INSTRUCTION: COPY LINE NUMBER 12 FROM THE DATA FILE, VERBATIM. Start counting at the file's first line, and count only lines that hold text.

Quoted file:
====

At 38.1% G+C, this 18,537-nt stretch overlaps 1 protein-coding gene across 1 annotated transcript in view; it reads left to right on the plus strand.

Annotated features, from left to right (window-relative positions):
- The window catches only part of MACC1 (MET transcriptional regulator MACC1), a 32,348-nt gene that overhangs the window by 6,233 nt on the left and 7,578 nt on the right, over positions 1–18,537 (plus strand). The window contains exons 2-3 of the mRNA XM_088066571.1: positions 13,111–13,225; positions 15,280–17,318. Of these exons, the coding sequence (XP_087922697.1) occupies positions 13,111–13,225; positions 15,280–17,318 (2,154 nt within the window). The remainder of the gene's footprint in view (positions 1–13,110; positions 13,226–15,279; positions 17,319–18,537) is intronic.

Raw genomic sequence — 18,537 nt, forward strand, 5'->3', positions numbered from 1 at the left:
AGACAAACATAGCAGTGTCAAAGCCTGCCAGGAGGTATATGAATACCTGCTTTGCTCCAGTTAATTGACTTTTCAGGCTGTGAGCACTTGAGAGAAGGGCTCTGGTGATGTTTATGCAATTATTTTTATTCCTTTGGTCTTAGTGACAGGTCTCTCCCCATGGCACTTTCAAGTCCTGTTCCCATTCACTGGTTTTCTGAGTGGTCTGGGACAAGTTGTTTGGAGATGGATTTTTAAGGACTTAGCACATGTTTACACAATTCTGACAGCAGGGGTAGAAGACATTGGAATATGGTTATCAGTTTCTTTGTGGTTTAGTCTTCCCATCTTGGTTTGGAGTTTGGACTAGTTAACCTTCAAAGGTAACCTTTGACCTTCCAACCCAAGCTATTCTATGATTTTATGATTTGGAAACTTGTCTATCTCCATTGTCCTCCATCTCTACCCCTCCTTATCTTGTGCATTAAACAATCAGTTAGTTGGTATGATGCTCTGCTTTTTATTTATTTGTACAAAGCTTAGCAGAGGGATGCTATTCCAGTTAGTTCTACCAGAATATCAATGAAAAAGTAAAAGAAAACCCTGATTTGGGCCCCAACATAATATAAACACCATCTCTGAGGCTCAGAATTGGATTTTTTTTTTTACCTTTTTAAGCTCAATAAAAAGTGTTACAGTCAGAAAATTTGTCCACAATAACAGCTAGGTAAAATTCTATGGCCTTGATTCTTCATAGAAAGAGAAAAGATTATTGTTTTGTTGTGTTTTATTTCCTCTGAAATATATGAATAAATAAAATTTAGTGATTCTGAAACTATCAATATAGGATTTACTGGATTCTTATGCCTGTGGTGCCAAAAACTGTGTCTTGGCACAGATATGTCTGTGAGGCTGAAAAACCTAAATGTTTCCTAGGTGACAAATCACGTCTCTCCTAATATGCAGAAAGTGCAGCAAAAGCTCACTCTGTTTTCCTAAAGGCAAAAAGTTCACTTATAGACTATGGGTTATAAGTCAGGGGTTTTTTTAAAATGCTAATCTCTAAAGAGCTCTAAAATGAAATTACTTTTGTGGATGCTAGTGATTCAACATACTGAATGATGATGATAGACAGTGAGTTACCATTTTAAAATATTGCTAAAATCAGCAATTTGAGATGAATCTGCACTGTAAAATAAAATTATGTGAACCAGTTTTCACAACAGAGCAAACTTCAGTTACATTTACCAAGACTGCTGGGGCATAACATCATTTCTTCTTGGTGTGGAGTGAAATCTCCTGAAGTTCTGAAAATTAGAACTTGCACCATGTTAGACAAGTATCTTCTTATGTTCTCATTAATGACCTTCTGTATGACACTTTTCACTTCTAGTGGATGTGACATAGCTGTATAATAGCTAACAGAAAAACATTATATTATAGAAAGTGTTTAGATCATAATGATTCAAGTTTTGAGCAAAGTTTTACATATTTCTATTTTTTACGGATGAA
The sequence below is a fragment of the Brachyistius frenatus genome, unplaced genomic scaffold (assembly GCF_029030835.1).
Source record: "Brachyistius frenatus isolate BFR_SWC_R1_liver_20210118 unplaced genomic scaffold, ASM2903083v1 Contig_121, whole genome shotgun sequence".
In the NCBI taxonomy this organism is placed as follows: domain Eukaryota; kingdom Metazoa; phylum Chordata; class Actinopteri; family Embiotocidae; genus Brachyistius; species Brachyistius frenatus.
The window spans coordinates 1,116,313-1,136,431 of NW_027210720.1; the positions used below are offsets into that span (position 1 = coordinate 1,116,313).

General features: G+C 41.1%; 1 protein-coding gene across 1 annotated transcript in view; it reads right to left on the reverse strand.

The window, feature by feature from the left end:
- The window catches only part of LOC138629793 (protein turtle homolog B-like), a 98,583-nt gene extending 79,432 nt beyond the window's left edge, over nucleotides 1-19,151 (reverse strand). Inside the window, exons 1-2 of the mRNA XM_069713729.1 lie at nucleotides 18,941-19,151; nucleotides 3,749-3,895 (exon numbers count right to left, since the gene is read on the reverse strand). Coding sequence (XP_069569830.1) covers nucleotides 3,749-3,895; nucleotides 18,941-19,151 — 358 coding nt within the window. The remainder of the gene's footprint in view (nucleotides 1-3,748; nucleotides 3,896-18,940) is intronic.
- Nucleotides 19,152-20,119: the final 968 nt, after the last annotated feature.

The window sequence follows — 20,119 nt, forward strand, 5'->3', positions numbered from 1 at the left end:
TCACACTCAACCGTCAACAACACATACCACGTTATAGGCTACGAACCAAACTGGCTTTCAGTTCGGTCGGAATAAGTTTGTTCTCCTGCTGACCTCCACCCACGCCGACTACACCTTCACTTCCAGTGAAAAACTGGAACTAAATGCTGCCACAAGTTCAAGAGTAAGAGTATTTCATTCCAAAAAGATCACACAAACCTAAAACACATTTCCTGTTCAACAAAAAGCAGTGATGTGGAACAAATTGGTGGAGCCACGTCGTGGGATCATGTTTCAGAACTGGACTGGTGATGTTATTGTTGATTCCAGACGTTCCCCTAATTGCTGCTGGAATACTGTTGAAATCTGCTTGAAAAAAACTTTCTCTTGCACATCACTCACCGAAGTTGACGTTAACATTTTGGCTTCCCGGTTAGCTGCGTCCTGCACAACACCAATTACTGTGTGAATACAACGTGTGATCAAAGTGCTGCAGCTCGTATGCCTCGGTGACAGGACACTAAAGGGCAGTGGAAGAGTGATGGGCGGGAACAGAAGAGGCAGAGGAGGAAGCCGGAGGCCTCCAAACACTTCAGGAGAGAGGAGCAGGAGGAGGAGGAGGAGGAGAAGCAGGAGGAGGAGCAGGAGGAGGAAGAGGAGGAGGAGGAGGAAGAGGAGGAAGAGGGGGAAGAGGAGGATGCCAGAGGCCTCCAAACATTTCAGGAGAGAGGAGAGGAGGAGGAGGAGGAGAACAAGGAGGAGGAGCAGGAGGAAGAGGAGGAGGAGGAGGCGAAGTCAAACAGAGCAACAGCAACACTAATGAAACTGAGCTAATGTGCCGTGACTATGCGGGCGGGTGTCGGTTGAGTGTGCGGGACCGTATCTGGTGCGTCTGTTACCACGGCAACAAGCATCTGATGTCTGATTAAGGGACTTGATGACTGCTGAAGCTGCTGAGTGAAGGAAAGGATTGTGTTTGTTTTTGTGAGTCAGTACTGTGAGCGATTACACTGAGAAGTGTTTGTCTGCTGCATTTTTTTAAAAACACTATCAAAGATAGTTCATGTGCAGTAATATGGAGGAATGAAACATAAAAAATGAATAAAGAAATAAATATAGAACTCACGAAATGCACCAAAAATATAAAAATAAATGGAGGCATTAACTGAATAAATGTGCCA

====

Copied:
- The window catches only part of LOC138629793 (protein turtle homolog B-like), a 98,583-nt gene extending 79,432 nt beyond the window's left edge, over nucleotides 1-19,151 (reverse strand). Inside the window, exons 1-2 of the mRNA XM_069713729.1 lie at nucleotides 18,941-19,151; nucleotides 3,749-3,895 (exon numbers count right to left, since the gene is read on the reverse strand). Coding sequence (XP_069569830.1) covers nucleotides 3,749-3,895; nucleotides 18,941-19,151 — 358 coding nt within the window. The remainder of the gene's footprint in view (nucleotides 1-3,748; nucleotides 3,896-18,940) is intronic.